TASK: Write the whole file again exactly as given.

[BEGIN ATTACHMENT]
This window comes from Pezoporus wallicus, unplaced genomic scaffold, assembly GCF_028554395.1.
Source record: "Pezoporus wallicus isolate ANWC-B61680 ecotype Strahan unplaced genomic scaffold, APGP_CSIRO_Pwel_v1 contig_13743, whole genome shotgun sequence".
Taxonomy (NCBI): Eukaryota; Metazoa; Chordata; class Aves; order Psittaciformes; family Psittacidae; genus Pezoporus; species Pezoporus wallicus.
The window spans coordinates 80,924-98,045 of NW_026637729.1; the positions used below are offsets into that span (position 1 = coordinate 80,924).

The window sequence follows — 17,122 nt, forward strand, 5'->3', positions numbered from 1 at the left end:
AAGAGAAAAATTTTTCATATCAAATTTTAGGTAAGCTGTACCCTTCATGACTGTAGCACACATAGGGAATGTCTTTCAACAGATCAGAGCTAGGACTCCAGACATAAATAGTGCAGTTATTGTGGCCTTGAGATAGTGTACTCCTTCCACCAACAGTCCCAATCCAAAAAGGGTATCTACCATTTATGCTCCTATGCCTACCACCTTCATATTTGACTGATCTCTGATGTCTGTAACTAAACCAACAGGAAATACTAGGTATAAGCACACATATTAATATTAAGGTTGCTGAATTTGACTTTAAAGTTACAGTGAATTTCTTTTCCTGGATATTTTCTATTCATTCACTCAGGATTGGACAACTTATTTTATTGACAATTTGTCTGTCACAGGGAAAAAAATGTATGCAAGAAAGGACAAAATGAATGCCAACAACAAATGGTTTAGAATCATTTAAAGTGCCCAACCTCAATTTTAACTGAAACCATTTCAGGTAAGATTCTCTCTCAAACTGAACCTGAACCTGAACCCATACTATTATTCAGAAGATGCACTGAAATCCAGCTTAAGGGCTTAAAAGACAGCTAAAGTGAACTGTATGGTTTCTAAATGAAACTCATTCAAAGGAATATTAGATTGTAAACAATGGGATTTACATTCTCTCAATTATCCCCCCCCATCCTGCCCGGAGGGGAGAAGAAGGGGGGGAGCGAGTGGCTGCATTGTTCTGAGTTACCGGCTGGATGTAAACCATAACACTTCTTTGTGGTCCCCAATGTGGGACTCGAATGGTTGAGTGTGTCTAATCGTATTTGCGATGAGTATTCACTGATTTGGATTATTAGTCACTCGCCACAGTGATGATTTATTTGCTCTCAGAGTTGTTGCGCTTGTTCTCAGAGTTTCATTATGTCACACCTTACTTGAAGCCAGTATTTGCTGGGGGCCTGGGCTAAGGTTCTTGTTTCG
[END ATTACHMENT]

This window comes from Pezoporus wallicus, unplaced genomic scaffold, assembly GCF_028554395.1.
Source record: "Pezoporus wallicus isolate ANWC-B61680 ecotype Strahan unplaced genomic scaffold, APGP_CSIRO_Pwel_v1 contig_13743, whole genome shotgun sequence".
Taxonomy (NCBI): Eukaryota; Metazoa; Chordata; class Aves; order Psittaciformes; family Psittacidae; genus Pezoporus; species Pezoporus wallicus.
The window spans coordinates 80,924-98,045 of NW_026637729.1; the positions used below are offsets into that span (position 1 = coordinate 80,924).

The window sequence follows — 17,122 nt, forward strand, 5'->3', positions numbered from 1 at the left end:
AAGAGAAAAATTTTTCATATCAAATTTTAGGTAAGCTGTACCCTTCATGACTGTAGCACACATAGGGAATGTCTTTCAACAGATCAGAGCTAGGACTCCAGACATAAATAGTGCAGTTATTGTGGCCTTGAGATAGTGTACTCCTTCCACCAACAGTCCCAATCCAAAAAGGGTATCTACCATTTATGCTCCTATGCCTACCACCTTCATATTTGACTGATCTCTGATGTCTGTAACTAAACCAACAGGAAATACTAGGTATAAGCACACATATTAATATTAAGGTTGCTGAATTTGACTTTAAAGTTACAGTGAATTTCTTTTCCTGGATATTTTCTATTCATTCACTCAGGATTGGACAACTTATTTTATTGACAATTTGTCTGTCACAGGGAAAAAAATGTATGCAAGAAAGGACAAAATGAATGCCAACAACAAATGGTTTAGAATCATTTAAAGTGCCCAACCTCAATTTTAACTGAAACCATTTCAGGTAAGATTCTCTCTCAAACTGAACCTGAACCTGAACCCATACTATTATTCAGAAGATGCACTGAAATCCAGCTTAAGGGCTTAAAAGACAGCTAAAGTGAACTGTATGGTTTCTAAATGAAACTCATTCAAAGGAATATTAGATTGTAAACAATGGGATTTACATTCTCTCAATTATCCCCCCCCATCCTGCCCGGAGGGGAGAAGAAGGGGGGGAGCGAGTGGCTGCATTGTTCTGAGTTACCGGCTGGATGTAAACCATAACACTTCTTTGTGGTCCCCAATGTGGGACTCGAATGGTTGAGTGTGTCTAATCGTATTTGCGATGAGTATTCACTGATTTGGATTATTAGTCACTCGCCACAGTGATGATTTATTTGCTCTCAGAGTTGTTGCGCTTGTTCTCAGAGTTTCATTATGTCACACCTTACTTGAAGCCAGTATTTGCTGGGGGCCTGGGCTAAGGTTCTTGTTTCG